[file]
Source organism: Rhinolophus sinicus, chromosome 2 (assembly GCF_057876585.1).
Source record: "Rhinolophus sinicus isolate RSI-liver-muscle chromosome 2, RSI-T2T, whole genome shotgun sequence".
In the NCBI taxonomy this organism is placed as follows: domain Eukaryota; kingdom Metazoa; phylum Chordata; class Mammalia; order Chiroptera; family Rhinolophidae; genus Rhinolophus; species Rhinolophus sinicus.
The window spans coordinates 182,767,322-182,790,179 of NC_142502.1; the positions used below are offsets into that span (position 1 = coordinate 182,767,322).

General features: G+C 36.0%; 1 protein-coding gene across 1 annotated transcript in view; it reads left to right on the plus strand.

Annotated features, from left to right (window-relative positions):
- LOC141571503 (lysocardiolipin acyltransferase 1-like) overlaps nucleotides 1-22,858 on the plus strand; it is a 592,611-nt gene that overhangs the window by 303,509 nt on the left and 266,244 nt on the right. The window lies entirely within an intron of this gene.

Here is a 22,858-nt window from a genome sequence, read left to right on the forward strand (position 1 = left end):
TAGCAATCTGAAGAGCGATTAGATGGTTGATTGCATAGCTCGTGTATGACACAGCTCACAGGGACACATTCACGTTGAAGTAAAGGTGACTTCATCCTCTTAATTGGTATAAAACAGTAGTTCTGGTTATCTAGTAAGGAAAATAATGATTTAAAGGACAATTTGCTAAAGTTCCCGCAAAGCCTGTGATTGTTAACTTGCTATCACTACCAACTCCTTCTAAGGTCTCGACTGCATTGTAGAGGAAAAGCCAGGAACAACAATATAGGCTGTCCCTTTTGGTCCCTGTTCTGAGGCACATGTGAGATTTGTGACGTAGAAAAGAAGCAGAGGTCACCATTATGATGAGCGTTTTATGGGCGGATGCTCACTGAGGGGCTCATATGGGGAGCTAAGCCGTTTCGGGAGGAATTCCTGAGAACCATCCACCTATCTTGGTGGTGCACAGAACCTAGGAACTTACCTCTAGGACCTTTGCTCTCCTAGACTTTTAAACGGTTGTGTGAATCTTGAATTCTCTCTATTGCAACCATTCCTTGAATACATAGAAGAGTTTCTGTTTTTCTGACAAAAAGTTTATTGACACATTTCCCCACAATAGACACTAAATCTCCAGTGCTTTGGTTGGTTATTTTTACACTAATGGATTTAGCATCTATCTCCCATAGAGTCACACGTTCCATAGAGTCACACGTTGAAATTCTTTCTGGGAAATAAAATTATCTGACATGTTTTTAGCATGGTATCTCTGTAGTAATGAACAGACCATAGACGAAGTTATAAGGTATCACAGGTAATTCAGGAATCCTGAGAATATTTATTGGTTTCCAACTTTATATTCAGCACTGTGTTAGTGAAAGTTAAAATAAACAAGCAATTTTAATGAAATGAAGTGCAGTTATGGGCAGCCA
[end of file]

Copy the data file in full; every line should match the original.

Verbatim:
Source organism: Rhinolophus sinicus, chromosome 2 (assembly GCF_057876585.1).
Source record: "Rhinolophus sinicus isolate RSI-liver-muscle chromosome 2, RSI-T2T, whole genome shotgun sequence".
In the NCBI taxonomy this organism is placed as follows: domain Eukaryota; kingdom Metazoa; phylum Chordata; class Mammalia; order Chiroptera; family Rhinolophidae; genus Rhinolophus; species Rhinolophus sinicus.
The window spans coordinates 182,767,322-182,790,179 of NC_142502.1; the positions used below are offsets into that span (position 1 = coordinate 182,767,322).

General features: G+C 36.0%; 1 protein-coding gene across 1 annotated transcript in view; it reads left to right on the plus strand.

Annotated features, from left to right (window-relative positions):
- LOC141571503 (lysocardiolipin acyltransferase 1-like) overlaps nucleotides 1-22,858 on the plus strand; it is a 592,611-nt gene that overhangs the window by 303,509 nt on the left and 266,244 nt on the right. The window lies entirely within an intron of this gene.

Here is a 22,858-nt window from a genome sequence, read left to right on the forward strand (position 1 = left end):
TAGCAATCTGAAGAGCGATTAGATGGTTGATTGCATAGCTCGTGTATGACACAGCTCACAGGGACACATTCACGTTGAAGTAAAGGTGACTTCATCCTCTTAATTGGTATAAAACAGTAGTTCTGGTTATCTAGTAAGGAAAATAATGATTTAAAGGACAATTTGCTAAAGTTCCCGCAAAGCCTGTGATTGTTAACTTGCTATCACTACCAACTCCTTCTAAGGTCTCGACTGCATTGTAGAGGAAAAGCCAGGAACAACAATATAGGCTGTCCCTTTTGGTCCCTGTTCTGAGGCACATGTGAGATTTGTGACGTAGAAAAGAAGCAGAGGTCACCATTATGATGAGCGTTTTATGGGCGGATGCTCACTGAGGGGCTCATATGGGGAGCTAAGCCGTTTCGGGAGGAATTCCTGAGAACCATCCACCTATCTTGGTGGTGCACAGAACCTAGGAACTTACCTCTAGGACCTTTGCTCTCCTAGACTTTTAAACGGTTGTGTGAATCTTGAATTCTCTCTATTGCAACCATTCCTTGAATACATAGAAGAGTTTCTGTTTTTCTGACAAAAAGTTTATTGACACATTTCCCCACAATAGACACTAAATCTCCAGTGCTTTGGTTGGTTATTTTTACACTAATGGATTTAGCATCTATCTCCCATAGAGTCACACGTTCCATAGAGTCACACGTTGAAATTCTTTCTGGGAAATAAAATTATCTGACATGTTTTTAGCATGGTATCTCTGTAGTAATGAACAGACCATAGACGAAGTTATAAGGTATCACAGGTAATTCAGGAATCCTGAGAATATTTATTGGTTTCCAACTTTATATTCAGCACTGTGTTAGTGAAAGTTAAAATAAACAAGCAATTTTAATGAAATGAAGTGCAGTTATGGGCAGCCA